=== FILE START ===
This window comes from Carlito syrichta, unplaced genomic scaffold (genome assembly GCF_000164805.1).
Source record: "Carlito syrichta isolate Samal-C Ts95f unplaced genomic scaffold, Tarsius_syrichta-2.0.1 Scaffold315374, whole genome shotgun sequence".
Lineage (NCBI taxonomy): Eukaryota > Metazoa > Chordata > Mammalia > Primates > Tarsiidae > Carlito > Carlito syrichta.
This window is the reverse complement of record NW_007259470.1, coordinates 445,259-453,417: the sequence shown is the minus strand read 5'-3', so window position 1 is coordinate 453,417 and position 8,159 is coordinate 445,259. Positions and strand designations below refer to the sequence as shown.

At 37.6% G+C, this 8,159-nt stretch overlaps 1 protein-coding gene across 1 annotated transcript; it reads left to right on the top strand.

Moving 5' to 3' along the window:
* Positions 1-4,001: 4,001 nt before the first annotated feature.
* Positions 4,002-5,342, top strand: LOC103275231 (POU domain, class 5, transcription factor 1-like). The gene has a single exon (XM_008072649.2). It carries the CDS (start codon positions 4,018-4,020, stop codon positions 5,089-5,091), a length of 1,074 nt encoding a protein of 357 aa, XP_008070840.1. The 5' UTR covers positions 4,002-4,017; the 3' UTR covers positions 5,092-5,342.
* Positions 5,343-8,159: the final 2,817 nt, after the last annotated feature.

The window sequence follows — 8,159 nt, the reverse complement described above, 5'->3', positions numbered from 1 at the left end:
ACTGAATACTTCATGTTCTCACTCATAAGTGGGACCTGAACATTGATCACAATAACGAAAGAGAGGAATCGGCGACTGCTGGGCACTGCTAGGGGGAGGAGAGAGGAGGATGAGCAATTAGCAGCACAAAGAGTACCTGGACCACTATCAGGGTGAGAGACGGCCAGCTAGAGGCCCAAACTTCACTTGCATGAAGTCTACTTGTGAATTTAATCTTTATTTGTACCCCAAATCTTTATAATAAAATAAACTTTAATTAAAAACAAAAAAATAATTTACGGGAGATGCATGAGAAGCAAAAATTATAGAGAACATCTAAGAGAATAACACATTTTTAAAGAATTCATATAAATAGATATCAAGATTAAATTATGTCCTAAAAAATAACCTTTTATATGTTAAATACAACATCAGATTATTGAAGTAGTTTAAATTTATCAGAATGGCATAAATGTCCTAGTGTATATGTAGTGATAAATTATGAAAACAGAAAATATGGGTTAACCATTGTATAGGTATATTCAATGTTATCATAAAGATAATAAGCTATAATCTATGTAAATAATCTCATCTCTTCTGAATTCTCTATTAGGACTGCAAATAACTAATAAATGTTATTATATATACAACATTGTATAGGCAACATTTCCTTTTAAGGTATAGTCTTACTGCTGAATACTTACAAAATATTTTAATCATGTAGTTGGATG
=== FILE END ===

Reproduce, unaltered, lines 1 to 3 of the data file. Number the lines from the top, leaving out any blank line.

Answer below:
This window comes from Carlito syrichta, unplaced genomic scaffold (genome assembly GCF_000164805.1).
Source record: "Carlito syrichta isolate Samal-C Ts95f unplaced genomic scaffold, Tarsius_syrichta-2.0.1 Scaffold315374, whole genome shotgun sequence".
Lineage (NCBI taxonomy): Eukaryota > Metazoa > Chordata > Mammalia > Primates > Tarsiidae > Carlito > Carlito syrichta.